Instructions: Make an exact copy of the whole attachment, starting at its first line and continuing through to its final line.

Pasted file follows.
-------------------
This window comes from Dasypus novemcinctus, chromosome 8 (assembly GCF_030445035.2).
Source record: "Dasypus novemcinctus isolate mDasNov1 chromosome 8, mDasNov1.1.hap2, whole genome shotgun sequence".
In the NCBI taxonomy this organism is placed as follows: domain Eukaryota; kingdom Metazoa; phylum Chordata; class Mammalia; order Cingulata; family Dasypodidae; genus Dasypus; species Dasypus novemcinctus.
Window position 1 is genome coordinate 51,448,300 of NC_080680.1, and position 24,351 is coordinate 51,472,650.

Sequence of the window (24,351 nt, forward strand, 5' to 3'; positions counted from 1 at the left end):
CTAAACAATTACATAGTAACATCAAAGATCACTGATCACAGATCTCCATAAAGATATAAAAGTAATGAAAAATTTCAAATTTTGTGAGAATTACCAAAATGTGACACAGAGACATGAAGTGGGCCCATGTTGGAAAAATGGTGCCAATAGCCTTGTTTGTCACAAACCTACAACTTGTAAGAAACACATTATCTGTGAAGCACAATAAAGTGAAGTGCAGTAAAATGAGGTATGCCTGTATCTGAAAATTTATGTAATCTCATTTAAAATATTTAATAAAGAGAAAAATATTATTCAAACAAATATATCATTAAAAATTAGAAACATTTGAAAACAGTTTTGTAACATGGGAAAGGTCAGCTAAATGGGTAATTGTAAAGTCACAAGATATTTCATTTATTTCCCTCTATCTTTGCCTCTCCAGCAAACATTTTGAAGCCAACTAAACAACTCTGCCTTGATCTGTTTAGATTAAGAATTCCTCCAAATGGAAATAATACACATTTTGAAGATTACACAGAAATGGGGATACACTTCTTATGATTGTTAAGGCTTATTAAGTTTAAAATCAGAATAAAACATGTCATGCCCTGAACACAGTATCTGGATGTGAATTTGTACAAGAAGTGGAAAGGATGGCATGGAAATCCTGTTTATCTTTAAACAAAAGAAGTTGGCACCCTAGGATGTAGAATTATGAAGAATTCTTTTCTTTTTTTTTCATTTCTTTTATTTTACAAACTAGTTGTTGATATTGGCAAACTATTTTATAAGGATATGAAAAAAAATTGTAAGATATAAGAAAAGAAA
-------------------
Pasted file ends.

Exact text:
This window comes from Dasypus novemcinctus, chromosome 8 (assembly GCF_030445035.2).
Source record: "Dasypus novemcinctus isolate mDasNov1 chromosome 8, mDasNov1.1.hap2, whole genome shotgun sequence".
In the NCBI taxonomy this organism is placed as follows: domain Eukaryota; kingdom Metazoa; phylum Chordata; class Mammalia; order Cingulata; family Dasypodidae; genus Dasypus; species Dasypus novemcinctus.
Window position 1 is genome coordinate 51,448,300 of NC_080680.1, and position 24,351 is coordinate 51,472,650.

Sequence of the window (24,351 nt, forward strand, 5' to 3'; positions counted from 1 at the left end):
CTAAACAATTACATAGTAACATCAAAGATCACTGATCACAGATCTCCATAAAGATATAAAAGTAATGAAAAATTTCAAATTTTGTGAGAATTACCAAAATGTGACACAGAGACATGAAGTGGGCCCATGTTGGAAAAATGGTGCCAATAGCCTTGTTTGTCACAAACCTACAACTTGTAAGAAACACATTATCTGTGAAGCACAATAAAGTGAAGTGCAGTAAAATGAGGTATGCCTGTATCTGAAAATTTATGTAATCTCATTTAAAATATTTAATAAAGAGAAAAATATTATTCAAACAAATATATCATTAAAAATTAGAAACATTTGAAAACAGTTTTGTAACATGGGAAAGGTCAGCTAAATGGGTAATTGTAAAGTCACAAGATATTTCATTTATTTCCCTCTATCTTTGCCTCTCCAGCAAACATTTTGAAGCCAACTAAACAACTCTGCCTTGATCTGTTTAGATTAAGAATTCCTCCAAATGGAAATAATACACATTTTGAAGATTACACAGAAATGGGGATACACTTCTTATGATTGTTAAGGCTTATTAAGTTTAAAATCAGAATAAAACATGTCATGCCCTGAACACAGTATCTGGATGTGAATTTGTACAAGAAGTGGAAAGGATGGCATGGAAATCCTGTTTATCTTTAAACAAAAGAAGTTGGCACCCTAGGATGTAGAATTATGAAGAATTCTTTTCTTTTTTTTTCATTTCTTTTATTTTACAAACTAGTTGTTGATATTGGCAAACTATTTTATAAGGATATGAAAAAAAATTGTAAGATATAAGAAAAGAAA